Diverse ideas, a general goal: Nigeria's unity to #EndSars

#EndSars, a movement started on Twitter in 2017, proceeds to take over not only the internet but the world today, with mass protests calling for the disarming of the Special Anti-Robbery Squad. SARS is a unit of the Nigerian police operating under their State Criminal Investigation and Intelligence Department. Typically known for their brutality towards citizens, deaths at their hands is not surprising, with the citizens of Nigeria holding the greatest threats on their heads because of them. SARS can, at any instant march upon you, torture you, kill you and walk away scot-free, primarily because of the relationship they share with the judiciary.

SARS came into existence in 1984 to control the violent nature of crimes that rose manifolds in the country. Ironically, they are the ones who have been abusing their power and authority by exploiting their own countrymen. However, the #EndSars movement is not just concerning police brutality but includes all the aspects of why the Nigerian government is silent on the social problems its country faces. Why does the law not render justice to those who have been victims at the hands of SARS and regarding the state of the nation with corruption and unemployment?

SARS at the start was able to regulate most violent crimes, but reports indicate that it did not take long for them to turn to what they are today. Moreover, Amnesty International and other Human Rights organizations reported that Nigeria saw approximately 82 deaths because of police brutality in the past three years. Furthermore, reports asserted that the majority of victims were men between the age of 17 and 30. Additionally, anyone that was detected possessing gadgets was abducted in the name of cyberbullying. Those with money and no political connection were abducted for torture to extort cash and men observed wearing ripped jeans and tattoos were assumed to be a gangster. Once abducted, these victims were subjected to torture through cigarettes burns, teeth breaking, hanging until the very last moments, punching, and other forms of torment that strips away basic human dignity from an individual.

This protest rose on the streets after an incident in Lagos, a city in the South-East part of the nation. Here, the police killed a 20-year-old boy while he was playing football with his friends. This happened entirely because the police wanted people to remain in lockdown due to COVID-19. Though, when asked for a justification they easily washed their hands away by saying it was an act of self-defence. But the question here is, did the boy deserve to die? And was the police really protecting its citizens?

Another severer instance occurred in the town of Lekki in Nigeria where unarmed protesters were brutally massacred on the 20th of October 2020. Smartly enough, it was made certain that CCTV cameras were removed from toll plazas to evade any sort of evidence. To make things worse, the state was so weak that they let people die on the street and due to the delay in medical aid, people had to be wrapped up in bloody Nigerian flags of which CNN provided proof. Moreover, countless people who were part of that protest have been missing since that day. In regards to this, the Minister for Information and Culture, Lai Mohammed, said while dismissing the CNN investigation by calling these kidnappings "fake news" and "misinformation," further repeatedly denying that the military used live rounds against protesters. "Like everyone else, I watched the CNN report. I must tell you that it reinforces the disinformation that is going around, and it is blatantly irresponsible and a poor piece of journalistic work by a reputable international news organization," he told reporters at a press conference in Abuja, the most significant federal government response until the date of October 20 massacre and violence.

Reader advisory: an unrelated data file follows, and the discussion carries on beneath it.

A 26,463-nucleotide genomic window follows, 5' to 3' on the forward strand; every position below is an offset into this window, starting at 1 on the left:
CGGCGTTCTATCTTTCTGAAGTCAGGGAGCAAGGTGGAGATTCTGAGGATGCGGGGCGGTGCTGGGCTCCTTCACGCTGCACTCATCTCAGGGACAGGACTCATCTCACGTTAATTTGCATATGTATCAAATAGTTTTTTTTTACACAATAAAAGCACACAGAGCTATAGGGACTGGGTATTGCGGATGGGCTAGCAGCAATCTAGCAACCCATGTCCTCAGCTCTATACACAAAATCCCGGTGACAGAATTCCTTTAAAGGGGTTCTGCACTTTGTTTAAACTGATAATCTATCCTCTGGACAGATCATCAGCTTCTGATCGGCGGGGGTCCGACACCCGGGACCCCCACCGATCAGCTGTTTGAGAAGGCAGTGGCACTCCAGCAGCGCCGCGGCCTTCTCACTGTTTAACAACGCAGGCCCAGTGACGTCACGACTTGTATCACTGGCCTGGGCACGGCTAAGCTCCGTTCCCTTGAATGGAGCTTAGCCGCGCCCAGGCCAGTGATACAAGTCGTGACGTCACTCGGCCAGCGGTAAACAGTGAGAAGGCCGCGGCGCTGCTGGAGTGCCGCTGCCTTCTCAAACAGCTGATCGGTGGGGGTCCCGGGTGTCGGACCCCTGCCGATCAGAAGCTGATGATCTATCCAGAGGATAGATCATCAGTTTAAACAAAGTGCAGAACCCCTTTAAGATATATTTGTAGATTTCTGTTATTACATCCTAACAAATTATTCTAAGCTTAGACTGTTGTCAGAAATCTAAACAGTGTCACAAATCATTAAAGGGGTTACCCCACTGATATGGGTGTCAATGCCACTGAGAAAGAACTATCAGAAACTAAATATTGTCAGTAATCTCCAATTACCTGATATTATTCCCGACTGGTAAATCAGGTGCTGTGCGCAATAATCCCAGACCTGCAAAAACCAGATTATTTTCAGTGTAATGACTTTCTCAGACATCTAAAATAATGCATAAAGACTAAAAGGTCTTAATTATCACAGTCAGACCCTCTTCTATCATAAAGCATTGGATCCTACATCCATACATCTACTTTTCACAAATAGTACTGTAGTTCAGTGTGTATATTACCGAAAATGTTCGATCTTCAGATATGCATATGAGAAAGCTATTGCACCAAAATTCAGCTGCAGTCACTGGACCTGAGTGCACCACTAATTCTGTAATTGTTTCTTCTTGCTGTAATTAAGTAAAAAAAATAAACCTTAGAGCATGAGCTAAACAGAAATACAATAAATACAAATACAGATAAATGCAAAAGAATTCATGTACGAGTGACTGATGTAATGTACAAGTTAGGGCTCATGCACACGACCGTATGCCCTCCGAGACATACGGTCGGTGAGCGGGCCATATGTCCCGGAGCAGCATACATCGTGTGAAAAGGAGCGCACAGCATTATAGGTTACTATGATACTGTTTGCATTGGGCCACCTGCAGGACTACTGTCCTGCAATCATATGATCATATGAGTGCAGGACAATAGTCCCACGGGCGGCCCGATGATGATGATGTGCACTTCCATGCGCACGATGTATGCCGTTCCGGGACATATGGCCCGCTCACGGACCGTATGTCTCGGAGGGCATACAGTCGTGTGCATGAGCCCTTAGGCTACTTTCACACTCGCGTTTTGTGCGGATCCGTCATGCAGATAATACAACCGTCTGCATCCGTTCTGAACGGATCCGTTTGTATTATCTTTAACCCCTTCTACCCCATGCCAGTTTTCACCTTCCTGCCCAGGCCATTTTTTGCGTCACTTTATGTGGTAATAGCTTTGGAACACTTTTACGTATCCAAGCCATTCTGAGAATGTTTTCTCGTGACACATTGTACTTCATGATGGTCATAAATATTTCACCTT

Stressing on the missing people's reports. Though the papers state otherwise, family members are missing from the day of the massacre. They went to protest and have not returned home since. Where are these missing people? If dead, where are their bodies? And if not dead, are they being subjected to judicial torture in their state? All these questions remain unanswered. But the real question here is, what options do people of the nation have? Being a democratic country for the last 21 years, their representatives in the government have the responsibility to keep people safe. They need to be held accountable for the actions of their armed forces, but instead, they are occupied mimicking those who come out to protest. Additionally, if protests seem to gather significant attention, they shut them down by opening fire to instil fear in the mind of people to stop them from protesting. Unfortunately, this movement still does not get the attraction from the world. Things demand to be heard, and justice demands to be served.

The circumstances in Nigeria can crumple into being a military-ruled nation again, where people have no right to humanity and justice. However, Nigeria still has the hope to change things but only when the right people start joining them. Powerful nations and organizations need to stand by the people of Nigeria and help them obtain the justice they deserve because alone they are falling short in stopping this un-justified torture. Instead, they are losing lives every day. It is time to introspect and ask for justice for the people who really hold no power against their government, rather than doing it in a selective manner because everyone deserves to live.

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